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FAA reauthorization

On the Wing: Wins for Travelers from the New FAA Bill

The Federal Aviation Administration reauthorization bill was signed by the president late last week, funding the FAA for the next five years. It includes a number of wins for the flying public, and at least one loss.

On the upside for travelers, the bill
• requires the FAA to set minimums for seat width and the distance between rows of seats,
• bars airlines from bumping a passenger who already has been seated on the airplane,
• allows the Transportation Department to determine if airlines are justifiably blaming delays and cancellations on the weather,
• continues a prohibition of cellphone calls on commercial flights,
• orders the secretary of transportation to include an “Airline Passengers with Disabilities Bill of Rights” to ensure that they are treated with dignity and respect, and that their wheelchairs or other equipment are accommodated.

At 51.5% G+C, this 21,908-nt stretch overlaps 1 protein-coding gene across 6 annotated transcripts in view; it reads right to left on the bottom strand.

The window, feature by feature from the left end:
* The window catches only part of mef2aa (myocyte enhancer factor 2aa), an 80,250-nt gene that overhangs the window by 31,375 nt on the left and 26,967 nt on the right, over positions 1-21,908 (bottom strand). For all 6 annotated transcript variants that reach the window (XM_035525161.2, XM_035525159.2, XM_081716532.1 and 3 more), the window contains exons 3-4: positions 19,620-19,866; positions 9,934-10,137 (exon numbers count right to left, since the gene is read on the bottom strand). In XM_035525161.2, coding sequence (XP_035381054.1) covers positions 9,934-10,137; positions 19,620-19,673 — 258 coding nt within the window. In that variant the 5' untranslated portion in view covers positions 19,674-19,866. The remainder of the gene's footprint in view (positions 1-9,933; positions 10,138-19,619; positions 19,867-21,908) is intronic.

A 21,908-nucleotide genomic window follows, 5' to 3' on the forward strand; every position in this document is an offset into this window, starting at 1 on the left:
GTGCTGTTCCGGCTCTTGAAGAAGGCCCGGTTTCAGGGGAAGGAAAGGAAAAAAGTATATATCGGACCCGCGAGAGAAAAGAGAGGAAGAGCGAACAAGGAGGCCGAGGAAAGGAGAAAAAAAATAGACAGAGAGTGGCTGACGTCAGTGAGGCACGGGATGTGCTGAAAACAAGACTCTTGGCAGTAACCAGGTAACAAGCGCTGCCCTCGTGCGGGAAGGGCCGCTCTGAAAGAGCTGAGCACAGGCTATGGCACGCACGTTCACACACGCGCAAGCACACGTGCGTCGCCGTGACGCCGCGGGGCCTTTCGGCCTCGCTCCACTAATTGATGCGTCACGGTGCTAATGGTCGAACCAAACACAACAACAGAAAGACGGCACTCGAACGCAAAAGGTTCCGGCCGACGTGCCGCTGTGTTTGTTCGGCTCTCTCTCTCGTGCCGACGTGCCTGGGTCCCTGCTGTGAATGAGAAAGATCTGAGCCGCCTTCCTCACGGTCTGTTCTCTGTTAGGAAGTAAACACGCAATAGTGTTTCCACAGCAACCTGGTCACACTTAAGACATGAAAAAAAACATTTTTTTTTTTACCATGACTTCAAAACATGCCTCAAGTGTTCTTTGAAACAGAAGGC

On the downside, the bill that went to the president did not include the Forbidding Airlines from Imposing Ridiculous (FAIR) Fees provision. The bipartisan provision, introduced by Senators Edward Markey (D-Mass.), Richard Blumenthal (D-Conn.), and Roger Wicker (R-Miss.) would have directed the FAA to establish standards for deciding whether or not the airlines’ fees for checked baggage, changing and canceling tickets, selecting seats, and other services are reasonable. United, Jet Blue, and American Airlines have all increased the fees for checked baggage over the past month.

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